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grand‧moth‧er /ˈɡrænˌmʌðə $ -ər/ (grandma) ●●● S2 W2 noun [countable] the mother of your mother or father

Some other languages use different terms for grandma of your dad side & grandma of your mom side.

Ok, let see this situation, the grandma of my dad side & grandma of my mom side all came to my house. How would I call them / distinguish them through the titles?

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  • I called my mother's parents Granny and Grandpa and my father's mother Grandma. If his father had still been alive I might have called him Grandad. This is NOT the same as saying that there are different words for maternal and paternal grandparents, but, because there are several different possible nicknames for grandparents, many British children use a different one for each side. – Kate Bunting Jan 30 '20 at 10:12
  • In modern multicultural Australia the “traditional possibilities” I mentioned from my childhood have broadened to include other possibilities borrowed from other languages. For example, the Italian grandma name “Nonna” is used and is possible even for families with no Italian heritage. – Orbital Aussie Jan 30 '20 at 12:35
  • Like Kate Bunting, most people I grew up with named each grandmother by a different names - usually choosing from the traditional possibilities. For example, “Grandma & Nanny” or “Nan & Granny”. A few even used the same name when talking to each of them, but added a qualifier to distinguish them when the context required it, eg: “your Melbourne Gran”, “Grandma Stevens”, “little Nanna”. So, they were distinguished within the family but not to those outside the family. For example: “My granny lived in Perth.”, “Was she your maternal grandmother?”, “No, granny was my dad’s mother.” – Orbital Aussie Jan 30 '20 at 12:44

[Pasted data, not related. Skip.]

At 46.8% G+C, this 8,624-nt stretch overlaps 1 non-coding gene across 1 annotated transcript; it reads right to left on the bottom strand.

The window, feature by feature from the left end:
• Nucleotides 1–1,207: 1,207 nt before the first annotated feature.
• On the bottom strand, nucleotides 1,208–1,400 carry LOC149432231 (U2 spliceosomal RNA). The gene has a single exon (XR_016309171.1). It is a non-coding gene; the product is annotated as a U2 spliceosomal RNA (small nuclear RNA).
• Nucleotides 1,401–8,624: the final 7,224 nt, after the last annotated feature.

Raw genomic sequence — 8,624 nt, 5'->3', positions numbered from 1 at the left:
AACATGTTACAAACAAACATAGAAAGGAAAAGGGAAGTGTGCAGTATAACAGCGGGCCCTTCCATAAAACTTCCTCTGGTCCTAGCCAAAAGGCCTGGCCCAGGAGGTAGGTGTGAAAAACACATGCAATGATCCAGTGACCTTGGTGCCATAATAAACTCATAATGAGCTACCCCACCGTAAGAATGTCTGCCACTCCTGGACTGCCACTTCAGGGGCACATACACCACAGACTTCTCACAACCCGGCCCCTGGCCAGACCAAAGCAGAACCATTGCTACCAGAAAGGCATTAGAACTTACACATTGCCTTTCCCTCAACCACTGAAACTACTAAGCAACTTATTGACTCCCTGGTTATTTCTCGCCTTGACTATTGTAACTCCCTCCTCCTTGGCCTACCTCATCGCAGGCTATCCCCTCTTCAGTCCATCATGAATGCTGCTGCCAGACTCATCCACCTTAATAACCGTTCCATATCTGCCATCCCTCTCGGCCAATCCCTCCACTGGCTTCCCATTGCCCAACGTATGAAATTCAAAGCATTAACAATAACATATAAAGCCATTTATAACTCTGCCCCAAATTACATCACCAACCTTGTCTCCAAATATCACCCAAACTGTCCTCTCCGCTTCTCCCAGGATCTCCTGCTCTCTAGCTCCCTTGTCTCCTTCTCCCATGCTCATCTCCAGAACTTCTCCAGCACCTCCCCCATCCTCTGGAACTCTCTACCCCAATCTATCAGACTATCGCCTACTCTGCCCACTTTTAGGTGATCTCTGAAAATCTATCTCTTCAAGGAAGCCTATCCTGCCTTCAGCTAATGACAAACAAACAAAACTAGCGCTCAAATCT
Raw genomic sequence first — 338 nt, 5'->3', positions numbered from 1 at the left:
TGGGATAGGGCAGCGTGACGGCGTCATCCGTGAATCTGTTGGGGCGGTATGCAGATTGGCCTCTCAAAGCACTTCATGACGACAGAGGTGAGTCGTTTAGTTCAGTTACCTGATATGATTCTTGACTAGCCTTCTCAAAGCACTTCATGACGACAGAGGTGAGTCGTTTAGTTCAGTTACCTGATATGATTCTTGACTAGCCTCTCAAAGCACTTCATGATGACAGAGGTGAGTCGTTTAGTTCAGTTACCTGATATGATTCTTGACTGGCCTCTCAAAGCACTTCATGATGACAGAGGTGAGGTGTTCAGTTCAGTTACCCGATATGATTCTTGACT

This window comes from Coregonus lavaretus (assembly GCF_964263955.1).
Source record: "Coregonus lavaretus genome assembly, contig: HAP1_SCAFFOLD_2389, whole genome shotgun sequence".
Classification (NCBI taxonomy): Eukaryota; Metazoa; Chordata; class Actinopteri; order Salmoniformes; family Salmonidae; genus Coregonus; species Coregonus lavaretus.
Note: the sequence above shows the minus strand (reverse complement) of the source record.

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Well .. they're both called Grandma but based on this

a common solution is to call grandparents by their first names ("Grandpa George", "Grandma Anne", etc.) or by their family names ("Grandpa Jones", "Grandma Smith"). In North America, many families call one set of grandparents by their ethnic names (e.g., Hispanic grandparents might be called abuelo and abuela or "abuelito" and "abuelita"

Someone Suggested to call them Maternal or Paternal Grand-Parents But i dont really suggest that

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  • I believe first names and surnames in a child’s name for their grandmother is a particularly feature of American English (Tom may only be interested in AmE, but we haven’t asked him). Additionally the Wikipedia entry you link to makes it clear that “numerous variants exist” for grandma. Finally, when you say “someone suggested” who are you referring to with no comments evident? Why don’t you consider “maternal grandmother” suitable in formal English? (All of this indicates that it may be better to wait for comments before going straight to an answer). – Orbital Aussie Jan 30 '20 at 4:49
  • I believe you're smarter than this @OrbitalAussie ((Comments are used to ask for clarification , to point out problems in the post or minor information)) his question was How would I distinguish them by title not why you dont suggest maternal and paternal or Who is that 'someone' you mentioned , after all its Tom's question .. Wish You GoodLuck – MAB Jan 30 '20 at 8:39
  • I commented to point out problems in your answer, as required when voting an answer down. By asking you to say who ‘someone’ is was merely pointing out the missing justification for the answer. I think you needed to explain why “maternal grandmother” does not work to distinguish them from a “paternal grandmother”. You might certainly have said, ‘Because they aren’t “titles” as called for by the question’, but you didn’t do that. Anyway, my apologies if I came across poorly and I’ll attempt moderate these sort of comments in the future. – Orbital Aussie Jan 30 '20 at 11:35

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